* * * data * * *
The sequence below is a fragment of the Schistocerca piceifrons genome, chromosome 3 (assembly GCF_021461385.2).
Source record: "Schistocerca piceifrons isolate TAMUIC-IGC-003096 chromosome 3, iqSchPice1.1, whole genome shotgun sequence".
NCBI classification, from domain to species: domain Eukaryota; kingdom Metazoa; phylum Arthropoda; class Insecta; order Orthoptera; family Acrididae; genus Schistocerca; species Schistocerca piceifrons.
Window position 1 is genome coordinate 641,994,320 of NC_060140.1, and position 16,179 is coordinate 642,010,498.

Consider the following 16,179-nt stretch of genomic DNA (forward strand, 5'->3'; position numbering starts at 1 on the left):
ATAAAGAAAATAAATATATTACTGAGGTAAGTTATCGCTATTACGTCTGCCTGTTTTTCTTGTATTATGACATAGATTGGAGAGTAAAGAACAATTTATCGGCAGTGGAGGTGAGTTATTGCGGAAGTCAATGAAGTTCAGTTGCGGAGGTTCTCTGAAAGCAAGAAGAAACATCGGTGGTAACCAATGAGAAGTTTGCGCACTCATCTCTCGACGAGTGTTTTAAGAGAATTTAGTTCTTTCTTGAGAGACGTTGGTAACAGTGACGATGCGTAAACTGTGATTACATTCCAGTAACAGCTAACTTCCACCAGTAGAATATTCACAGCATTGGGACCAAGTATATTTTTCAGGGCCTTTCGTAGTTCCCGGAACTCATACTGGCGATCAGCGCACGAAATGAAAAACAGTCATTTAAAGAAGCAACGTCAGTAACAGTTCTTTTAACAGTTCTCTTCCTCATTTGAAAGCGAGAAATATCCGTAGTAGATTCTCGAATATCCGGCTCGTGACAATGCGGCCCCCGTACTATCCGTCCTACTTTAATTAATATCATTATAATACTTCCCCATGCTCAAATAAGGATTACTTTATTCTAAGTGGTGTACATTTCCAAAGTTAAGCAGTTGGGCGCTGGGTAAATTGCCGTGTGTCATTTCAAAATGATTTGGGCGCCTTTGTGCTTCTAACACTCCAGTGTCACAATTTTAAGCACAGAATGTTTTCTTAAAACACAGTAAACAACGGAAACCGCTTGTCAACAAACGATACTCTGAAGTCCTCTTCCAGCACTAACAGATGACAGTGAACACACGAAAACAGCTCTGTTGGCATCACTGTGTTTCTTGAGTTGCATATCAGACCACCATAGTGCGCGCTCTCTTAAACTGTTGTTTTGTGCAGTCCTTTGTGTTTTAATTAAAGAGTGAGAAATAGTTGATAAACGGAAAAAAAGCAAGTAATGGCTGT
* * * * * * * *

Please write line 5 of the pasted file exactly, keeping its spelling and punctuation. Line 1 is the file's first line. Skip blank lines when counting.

Consider the following 16,179-nt stretch of genomic DNA (forward strand, 5'->3'; position numbering starts at 1 on the left):